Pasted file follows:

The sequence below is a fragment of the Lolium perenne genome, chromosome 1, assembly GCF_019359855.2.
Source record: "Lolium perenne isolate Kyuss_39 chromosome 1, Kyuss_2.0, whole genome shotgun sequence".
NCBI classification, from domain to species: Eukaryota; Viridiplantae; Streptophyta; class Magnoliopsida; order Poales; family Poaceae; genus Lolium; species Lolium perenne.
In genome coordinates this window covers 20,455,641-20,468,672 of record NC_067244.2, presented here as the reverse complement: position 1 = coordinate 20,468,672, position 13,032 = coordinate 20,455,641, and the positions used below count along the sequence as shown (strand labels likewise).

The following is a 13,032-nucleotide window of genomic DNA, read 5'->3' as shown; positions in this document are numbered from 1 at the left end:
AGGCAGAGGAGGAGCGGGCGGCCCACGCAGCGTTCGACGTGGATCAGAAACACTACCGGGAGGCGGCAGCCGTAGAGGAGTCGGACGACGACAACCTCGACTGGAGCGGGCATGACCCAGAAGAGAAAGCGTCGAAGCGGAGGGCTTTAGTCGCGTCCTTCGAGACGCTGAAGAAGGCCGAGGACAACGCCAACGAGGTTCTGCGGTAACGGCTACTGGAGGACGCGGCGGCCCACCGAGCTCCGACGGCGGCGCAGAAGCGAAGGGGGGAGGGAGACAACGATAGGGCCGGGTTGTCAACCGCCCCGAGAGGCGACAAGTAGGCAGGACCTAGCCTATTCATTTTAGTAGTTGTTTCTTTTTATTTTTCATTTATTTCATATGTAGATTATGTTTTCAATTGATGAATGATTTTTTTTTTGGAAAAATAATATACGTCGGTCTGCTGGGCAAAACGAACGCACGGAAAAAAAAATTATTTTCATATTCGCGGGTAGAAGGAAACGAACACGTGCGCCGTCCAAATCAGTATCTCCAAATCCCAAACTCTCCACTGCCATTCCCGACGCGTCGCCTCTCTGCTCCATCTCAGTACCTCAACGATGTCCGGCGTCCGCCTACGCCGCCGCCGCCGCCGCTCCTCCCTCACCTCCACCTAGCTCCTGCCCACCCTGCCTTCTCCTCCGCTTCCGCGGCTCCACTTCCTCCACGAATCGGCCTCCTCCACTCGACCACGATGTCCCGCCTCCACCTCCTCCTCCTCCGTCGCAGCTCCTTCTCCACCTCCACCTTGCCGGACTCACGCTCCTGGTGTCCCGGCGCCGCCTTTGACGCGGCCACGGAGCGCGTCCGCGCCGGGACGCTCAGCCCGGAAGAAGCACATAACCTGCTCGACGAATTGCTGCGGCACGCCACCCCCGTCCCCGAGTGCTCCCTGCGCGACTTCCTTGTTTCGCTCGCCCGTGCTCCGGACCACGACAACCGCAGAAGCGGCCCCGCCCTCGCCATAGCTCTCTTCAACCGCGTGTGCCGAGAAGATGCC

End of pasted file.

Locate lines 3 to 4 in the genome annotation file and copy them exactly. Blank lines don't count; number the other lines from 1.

NCBI classification, from domain to species: Eukaryota; Viridiplantae; Streptophyta; class Magnoliopsida; order Poales; family Poaceae; genus Lolium; species Lolium perenne.
In genome coordinates this window covers 20,455,641-20,468,672 of record NC_067244.2, presented here as the reverse complement: position 1 = coordinate 20,468,672, position 13,032 = coordinate 20,455,641, and the positions used below count along the sequence as shown (strand labels likewise).